Tue, 26 Jun 2012 7:00p.m.
The long-finned eel is just as threatened as many other New Zealand animals, except unlike penguins and parrots, eels are damned ugly.
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19/06/2013 7:46:43 p.m.
I watched this documentary the other week where these 2 south island fishers were catching eels to send overseas and I was thinking to myself 'hey arent these long finned eels endangered' well I dont feel guilty catching an eel down the creek after watching them pull out thousands to send overseas but after watching Cambell Live tonight I'm starting to feel guilty again and wish I never caught it :(
5/06/2013 9:36:54 a.m.
Thank goodness DoC and Forest and Bird are concerned and are making a stance about this interesting native fish. They only breed towards the end of their long life, so many (and increasingly many, many more) never get the chance to breed.
Us Kiwis take Long-fin eels for granted and only show concern for cute animals. Yet these Long-fins are in real trouble AND sweet nothing much is being done about it!!
I can't believe that commercial fisheries are still allowed to harvest these at-risk species AND pet-food companies are creating a demand for eel meat too! What are our law-making politicians up to? (Are NZ'ers looking at where their pets' food comes from?)
Yep - as long as NZ's economy keeps growing, more industries, more people employed, grow in exports, our government is happy - stuff the long-term environmental cost! We won't be around for it to bother us...yet....
We have a responsibility to leave our country (and it's waters) in a state so our children can live, as we are living. Not just (as we do) with only memories of many extinct species that once lived here in our beautiful lands, wondering "What was it like? How did it live?" - and with just a picture and some dusty skeleton in a city museum....That's the future of our Long-fins. It's tragic that so few people are concerned. Even worse is that people who could do something to prevent it, are not bothered. What's the real cost, not just the economic gain/loss, from the decline of this fragile animal?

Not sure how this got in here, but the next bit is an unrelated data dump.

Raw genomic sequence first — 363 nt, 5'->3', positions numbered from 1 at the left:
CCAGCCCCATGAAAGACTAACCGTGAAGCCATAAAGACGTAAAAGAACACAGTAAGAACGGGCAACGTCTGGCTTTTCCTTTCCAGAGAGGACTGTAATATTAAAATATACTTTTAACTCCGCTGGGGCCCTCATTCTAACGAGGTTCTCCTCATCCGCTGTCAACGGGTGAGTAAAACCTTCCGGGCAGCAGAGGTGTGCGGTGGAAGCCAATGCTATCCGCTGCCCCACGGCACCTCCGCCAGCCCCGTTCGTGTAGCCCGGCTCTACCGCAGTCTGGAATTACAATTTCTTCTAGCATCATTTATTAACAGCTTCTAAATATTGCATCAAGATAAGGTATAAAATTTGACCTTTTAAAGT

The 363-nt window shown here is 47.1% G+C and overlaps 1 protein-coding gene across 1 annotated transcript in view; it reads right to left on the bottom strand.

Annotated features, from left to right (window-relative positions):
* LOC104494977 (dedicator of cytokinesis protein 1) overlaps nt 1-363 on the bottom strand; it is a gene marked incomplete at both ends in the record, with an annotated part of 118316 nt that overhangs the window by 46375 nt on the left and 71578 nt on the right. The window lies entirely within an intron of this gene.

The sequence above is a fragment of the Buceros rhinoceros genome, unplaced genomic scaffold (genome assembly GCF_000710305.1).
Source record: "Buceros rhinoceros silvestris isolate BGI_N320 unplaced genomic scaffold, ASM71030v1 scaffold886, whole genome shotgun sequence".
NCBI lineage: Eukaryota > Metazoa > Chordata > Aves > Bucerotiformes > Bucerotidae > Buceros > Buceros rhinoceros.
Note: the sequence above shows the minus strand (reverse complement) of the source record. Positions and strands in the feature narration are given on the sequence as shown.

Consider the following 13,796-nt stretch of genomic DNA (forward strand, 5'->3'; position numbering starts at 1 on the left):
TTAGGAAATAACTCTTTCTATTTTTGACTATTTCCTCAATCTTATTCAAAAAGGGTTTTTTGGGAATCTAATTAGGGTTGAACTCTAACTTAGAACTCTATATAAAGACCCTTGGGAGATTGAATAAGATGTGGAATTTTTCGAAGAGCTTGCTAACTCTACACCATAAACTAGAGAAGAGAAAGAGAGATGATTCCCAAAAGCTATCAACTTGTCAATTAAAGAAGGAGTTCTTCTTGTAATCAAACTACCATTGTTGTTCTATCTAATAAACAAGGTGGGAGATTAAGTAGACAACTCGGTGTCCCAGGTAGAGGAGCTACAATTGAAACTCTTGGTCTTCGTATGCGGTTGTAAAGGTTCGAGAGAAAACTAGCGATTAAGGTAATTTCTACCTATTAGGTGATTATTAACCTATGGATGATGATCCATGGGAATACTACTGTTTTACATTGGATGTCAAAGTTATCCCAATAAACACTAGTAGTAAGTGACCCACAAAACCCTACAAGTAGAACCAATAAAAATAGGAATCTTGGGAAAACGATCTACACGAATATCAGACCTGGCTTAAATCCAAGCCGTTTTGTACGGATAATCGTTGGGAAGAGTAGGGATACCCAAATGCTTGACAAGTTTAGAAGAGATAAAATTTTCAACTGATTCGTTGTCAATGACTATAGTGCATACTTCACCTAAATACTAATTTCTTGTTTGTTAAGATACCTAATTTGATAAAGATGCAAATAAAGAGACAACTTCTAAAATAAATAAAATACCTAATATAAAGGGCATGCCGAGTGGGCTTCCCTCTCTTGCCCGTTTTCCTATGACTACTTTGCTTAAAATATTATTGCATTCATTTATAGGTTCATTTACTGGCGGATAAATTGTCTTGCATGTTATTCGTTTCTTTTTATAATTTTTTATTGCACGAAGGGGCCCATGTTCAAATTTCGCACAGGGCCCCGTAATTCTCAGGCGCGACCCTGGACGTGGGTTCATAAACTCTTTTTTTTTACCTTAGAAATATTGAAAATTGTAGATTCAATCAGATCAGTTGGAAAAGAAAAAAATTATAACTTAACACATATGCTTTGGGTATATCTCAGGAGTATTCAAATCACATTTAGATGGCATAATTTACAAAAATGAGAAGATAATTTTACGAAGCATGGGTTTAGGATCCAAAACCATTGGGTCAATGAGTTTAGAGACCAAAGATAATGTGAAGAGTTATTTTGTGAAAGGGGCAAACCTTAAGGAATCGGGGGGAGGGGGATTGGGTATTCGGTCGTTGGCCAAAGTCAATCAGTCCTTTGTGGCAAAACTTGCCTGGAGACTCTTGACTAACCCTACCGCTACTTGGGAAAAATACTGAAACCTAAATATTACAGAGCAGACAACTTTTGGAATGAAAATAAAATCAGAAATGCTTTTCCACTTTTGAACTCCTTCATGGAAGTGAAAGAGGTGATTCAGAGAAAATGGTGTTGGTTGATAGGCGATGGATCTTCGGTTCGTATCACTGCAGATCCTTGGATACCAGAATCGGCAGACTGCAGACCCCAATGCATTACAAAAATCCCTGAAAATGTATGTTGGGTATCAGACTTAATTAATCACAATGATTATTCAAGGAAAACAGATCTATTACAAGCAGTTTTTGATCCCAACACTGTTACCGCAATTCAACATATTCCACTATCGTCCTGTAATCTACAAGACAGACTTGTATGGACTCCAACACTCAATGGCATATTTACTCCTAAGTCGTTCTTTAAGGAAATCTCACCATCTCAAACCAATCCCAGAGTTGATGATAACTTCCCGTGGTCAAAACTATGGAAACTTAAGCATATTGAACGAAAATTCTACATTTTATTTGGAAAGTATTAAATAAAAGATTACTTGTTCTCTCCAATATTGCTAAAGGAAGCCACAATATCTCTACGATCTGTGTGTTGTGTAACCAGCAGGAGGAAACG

C'mon kiwis!!!....we have to do something about this! Ask your local MP, your local DoC office about how to help....before it's too late & Long-fins too, are just a memory, a dusty museum skeleton, or on show in a wildlife zoo.
24/07/2012 10:59:05 a.m.
Typical double standard of Twig and Tweet (Forest & Bird) - they advocate and support the use of 1080 poison which kills eels. Watch Poisoning Paradise on youTube for more info.
15/07/2012 11:49:41 a.m.
I wholeheartedly agree with this.If you haven't, i'd recommend to go visit the aquarium/wildlife centre in Hokitika, it has a massive "eel city" round tank with hundreds of eels - an awesome thing to see especially when they tell you the age and complex life cycle of those beauties.We don't deserve our clean-green image. We are actually pretty shocking as a nation, we barely recycle in comparison to many other countries we consider "dirty" (such as Asian countries... visit South Korea and look at their structured recycling!) and the only reason we get away with it is our really low population density.We are kidding ourselves that we are clean and green, and we really need to wake up and start sorting it out before we lose this undeserved image.
5/07/2012 1:42:07 p.m.
I'm glad this is finally getting press time. I didn't know about the pet food scandal but the long finned eel issue has been well documented for untold years and is well known throughout the environmental sector. This is a national shame, doesn't do anything for our clean and green image (which impacts on our economy big time), and the concept of anyone eating our endangered species is completely abhorrent to me (regardless of what kind of endangered species they are). The Eel stocks need a chance to recover - 50-100 years or so of no commercial fishing and active protection followed by strict controls and active monitoring or we risk losing them forever and forever is a very long time. Not on my watch please! NZ has already lost too many endangered species. PS: I eat meat and fish, and I have a dog so I believe my viewpoint is quite balanced.
28/06/2012 10:14:46 a.m.
Desmond Heke wrote:
Very sad to see how the quota mgmt system allows commercial expolitation of a taonga. I would like to know who has given them the quota, where it has been purchased from. Could Campbell live follow this up please...maybe under the official information act?
27/06/2012 6:27:35 p.m.
Tiopira H Rauna wrote:
I have had oral interviews with a number of my kaumatua recently. Some are 80 years of age. They lived in Mangatu near Whatatutu, Gisborne where they say the eels in 1950 were 4 feet wide when smoked.
27/06/2012 2:18:20 p.m.
the DR wrote:
we will miss our assets when thay are gone to but but we will probilly get more for our ells one more thing gone out the back door
27/06/2012 7:52:47 a.m.
Ella Gill wrote:
Totally agree Ross. Commercial quotas are just one part of the fight however this is one that we could do now that will help. Some of us, like you, are working on the other issues. Campbell Live would be good to highlight this as well whilst this item is topical.
26/06/2012 8:37:15 p.m.
Ross McWilliams wrote:
I have been working with Wai Care, DoC and other various groups for years now to try and educate others on how special our long finned eels are to our country and no one seems to care or listen. Just because they are 'out of sight' doesn't mean they should be 'out of mind'. The fishing of these eels is not just the problem. It is the pollution of our local streams from industrial work, public and other sources that are a large part of the decline of these eels. 3 News: If you would like more information, feel free to contact me and my team.
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